You cannot get a static or fixed IP address working on you Raspberry PI with the current tutorials? Then you came to the right place!
The raspberry PI is an excellent device and I use it often as a server to host my projects. For most of my project I need a static IP address on my RPi. I thought that this would be an easy job just to change the /etc/network/interfaces (also according to a lot of tutorials). Turns out that from the jessie image (kernel 4.x) you need to change the dhcpd.conf. Below I will explain in detail the steps and some more guidance on where to configure your static IP address.
Before you add a static IP address on your RPi, please consider where you want to make the configuration. It makes a lot of sense to configure your DHCP server (in most home networks your ISP router) with the appropiate settings rather then on the RPi. Based on the MAC address of your device the router is able to hand out a static IP address. Configuring this on your router makes administration easier due to the fact that you have 1 administration where all the data of the devices with a static IP address is stored.
Now that you have configured your router and your RPi has a static IP you can log on to the given IP address. But we people are better in remembering a name than numbers. So to make life more easier you can install avahi on your RPi.
Avahi is a linux implementation which enables programs/OS to publish and discover services and hosts running on a local network. For example, a user can plug their computer into a network and have Avahi automatically advertise the network services running on the machine which could enable access to files and printers.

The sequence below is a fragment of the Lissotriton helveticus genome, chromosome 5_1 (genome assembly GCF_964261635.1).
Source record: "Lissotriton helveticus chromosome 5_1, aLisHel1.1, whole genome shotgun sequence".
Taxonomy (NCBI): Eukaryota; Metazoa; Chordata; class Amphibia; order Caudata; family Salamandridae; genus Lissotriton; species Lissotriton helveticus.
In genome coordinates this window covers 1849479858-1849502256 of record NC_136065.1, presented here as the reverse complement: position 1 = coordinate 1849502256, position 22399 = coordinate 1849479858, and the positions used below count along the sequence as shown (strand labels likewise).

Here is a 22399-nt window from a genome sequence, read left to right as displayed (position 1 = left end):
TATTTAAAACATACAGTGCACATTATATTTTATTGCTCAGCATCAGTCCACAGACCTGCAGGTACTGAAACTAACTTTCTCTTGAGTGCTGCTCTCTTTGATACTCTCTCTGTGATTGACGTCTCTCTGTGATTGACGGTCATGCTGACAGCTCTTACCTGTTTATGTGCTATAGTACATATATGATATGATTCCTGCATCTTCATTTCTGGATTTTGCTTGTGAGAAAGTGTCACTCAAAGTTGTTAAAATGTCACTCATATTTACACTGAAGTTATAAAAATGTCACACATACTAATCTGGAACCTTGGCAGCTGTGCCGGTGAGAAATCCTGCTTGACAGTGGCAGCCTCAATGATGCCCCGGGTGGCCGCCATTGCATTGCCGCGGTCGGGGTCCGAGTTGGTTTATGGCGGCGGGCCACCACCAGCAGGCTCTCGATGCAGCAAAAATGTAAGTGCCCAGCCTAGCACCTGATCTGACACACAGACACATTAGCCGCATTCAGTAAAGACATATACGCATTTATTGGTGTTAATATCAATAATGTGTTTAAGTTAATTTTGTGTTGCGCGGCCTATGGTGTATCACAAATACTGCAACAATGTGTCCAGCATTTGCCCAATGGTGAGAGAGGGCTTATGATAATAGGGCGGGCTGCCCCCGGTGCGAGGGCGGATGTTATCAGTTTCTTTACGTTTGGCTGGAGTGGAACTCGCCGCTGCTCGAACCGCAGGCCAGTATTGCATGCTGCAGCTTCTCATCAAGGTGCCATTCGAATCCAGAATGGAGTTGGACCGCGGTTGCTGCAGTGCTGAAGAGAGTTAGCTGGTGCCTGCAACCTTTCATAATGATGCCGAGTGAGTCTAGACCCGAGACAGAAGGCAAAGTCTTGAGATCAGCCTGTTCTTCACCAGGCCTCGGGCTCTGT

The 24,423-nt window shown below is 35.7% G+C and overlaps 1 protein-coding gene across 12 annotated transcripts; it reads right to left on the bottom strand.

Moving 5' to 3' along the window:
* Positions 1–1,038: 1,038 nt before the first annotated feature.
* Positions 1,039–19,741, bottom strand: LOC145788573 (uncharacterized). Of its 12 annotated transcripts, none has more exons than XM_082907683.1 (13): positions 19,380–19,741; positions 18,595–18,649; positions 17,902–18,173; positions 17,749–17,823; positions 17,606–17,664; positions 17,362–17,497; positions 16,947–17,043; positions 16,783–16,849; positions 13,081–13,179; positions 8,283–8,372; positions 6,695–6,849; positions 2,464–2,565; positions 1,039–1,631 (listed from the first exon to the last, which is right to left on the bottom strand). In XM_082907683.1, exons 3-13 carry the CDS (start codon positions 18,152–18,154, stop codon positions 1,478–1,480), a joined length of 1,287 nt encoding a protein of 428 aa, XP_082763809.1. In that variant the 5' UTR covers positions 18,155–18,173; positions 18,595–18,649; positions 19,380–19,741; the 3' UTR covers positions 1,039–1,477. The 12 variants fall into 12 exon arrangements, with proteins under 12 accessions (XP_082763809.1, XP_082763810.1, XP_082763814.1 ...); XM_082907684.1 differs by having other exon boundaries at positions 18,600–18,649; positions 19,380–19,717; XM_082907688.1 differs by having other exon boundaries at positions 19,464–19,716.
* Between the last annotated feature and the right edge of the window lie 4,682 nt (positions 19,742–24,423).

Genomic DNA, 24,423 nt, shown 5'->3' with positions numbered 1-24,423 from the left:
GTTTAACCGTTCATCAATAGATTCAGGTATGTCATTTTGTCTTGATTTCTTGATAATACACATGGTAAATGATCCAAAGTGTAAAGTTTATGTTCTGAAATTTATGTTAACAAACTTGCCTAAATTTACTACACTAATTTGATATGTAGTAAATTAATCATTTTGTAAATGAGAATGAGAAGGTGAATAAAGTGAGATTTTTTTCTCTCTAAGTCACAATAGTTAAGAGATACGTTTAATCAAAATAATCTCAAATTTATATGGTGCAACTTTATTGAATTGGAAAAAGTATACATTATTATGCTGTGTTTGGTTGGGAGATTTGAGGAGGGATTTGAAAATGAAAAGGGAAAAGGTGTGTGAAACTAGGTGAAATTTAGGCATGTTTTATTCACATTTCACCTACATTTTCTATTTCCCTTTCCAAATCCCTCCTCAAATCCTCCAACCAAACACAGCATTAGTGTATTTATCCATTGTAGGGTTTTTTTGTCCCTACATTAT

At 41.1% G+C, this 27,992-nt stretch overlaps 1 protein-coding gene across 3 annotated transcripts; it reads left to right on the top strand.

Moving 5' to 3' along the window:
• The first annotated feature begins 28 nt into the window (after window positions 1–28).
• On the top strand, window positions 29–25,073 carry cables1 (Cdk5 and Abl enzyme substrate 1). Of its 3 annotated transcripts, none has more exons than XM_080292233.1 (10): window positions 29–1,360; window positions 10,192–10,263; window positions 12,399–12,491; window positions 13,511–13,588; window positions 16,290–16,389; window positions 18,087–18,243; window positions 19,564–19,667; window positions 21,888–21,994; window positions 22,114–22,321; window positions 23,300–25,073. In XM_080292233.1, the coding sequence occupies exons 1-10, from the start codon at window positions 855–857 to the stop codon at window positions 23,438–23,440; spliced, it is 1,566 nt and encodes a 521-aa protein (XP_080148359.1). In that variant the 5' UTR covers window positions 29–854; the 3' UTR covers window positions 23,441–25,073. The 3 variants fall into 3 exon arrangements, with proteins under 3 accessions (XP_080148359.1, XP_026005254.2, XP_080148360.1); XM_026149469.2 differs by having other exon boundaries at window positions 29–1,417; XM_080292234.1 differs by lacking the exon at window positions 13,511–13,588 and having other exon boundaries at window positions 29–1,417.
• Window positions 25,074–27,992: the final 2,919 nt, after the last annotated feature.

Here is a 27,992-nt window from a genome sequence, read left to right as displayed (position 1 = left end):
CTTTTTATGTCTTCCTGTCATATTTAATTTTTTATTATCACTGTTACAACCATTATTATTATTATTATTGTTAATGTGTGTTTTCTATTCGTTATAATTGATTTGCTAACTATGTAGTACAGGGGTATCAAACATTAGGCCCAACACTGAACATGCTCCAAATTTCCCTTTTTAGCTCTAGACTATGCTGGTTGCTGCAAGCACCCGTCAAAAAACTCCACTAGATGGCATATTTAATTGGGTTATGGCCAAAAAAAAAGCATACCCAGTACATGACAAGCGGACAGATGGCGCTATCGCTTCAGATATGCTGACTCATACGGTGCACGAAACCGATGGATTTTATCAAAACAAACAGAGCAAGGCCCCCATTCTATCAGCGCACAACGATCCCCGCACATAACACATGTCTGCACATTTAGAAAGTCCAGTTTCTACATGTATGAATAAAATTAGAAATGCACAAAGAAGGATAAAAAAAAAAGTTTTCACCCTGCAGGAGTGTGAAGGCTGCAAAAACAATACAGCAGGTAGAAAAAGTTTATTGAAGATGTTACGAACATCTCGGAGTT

The protocol behind avahi is known as Multicast Domain Name Service (mDNS) and can also be used as a system for local DNS resolution. Also apple addopted this protocol and implemented it in bonjour. Probally a lot of your devices in your network are already using this, eg. Chromecast, NAS server, open elec and arduino yun.
Next to boradcasting the services available on your host you can also reach your device by using the hostname and the .local suffix. E.g. ping monitoring.local
> ping monitoring.local
PING domotiga.local (192.168.2.30) 56(84) bytes of data.
64 bytes from 192.168.2.30: icmp_seq=1 ttl=64 time=3.87 ms
64 bytes from 192.168.2.30: icmp_seq=2 ttl=64 time=42.6 ms
64 bytes from 192.168.2.30: icmp_seq=3 ttl=64 time=66.6 ms
You can enable this on your RPi:
sudo apt-get update
sudo apt-get install avahi-daemon
Go ahead and ping the new .local address on the machine you wish to access the device from! If you installed Itunes on your windows machines you also have the bonjour service installed. If not, just donwload it from the apple website. You can now use this on your CLI but also from your webbrowser. If you want to browse through al available services/clients please install the avahi utils:
apt-get install avahi-utils
avahi-browse -a -t
The browse command will provide you with all available service:
+ wlan0 IPv4 DiskStation Apple File Sharing local
+ wlan0 IPv4 DiskStation _device-info._tcp local
+ wlan0 IPv4 Woonkamer _googlecast._tcp local
+ wlan0 IPv4 monitoring Remote Disk Management local
+ wlan0 IPv4 domotiga Remote Disk Management local
Static on Raspberry PI
Still you can have a good reason not to configure the static IP address via your router, in my case it was a network related project. Probally you already tried some configuration changes to the /etc/network/interface file. Please undo them. If you did not make a backup, you can use below config:
# Include files from /etc/network/interfaces.d:
iface lo inet loopback
iface eth0 inet manual
iface wlan0 inet manual
iface wlan1 inet manual
You can now edit /etc/dhcpcd.conf and please add:
In my case I was connected via SSH, so you can now reboot RPi.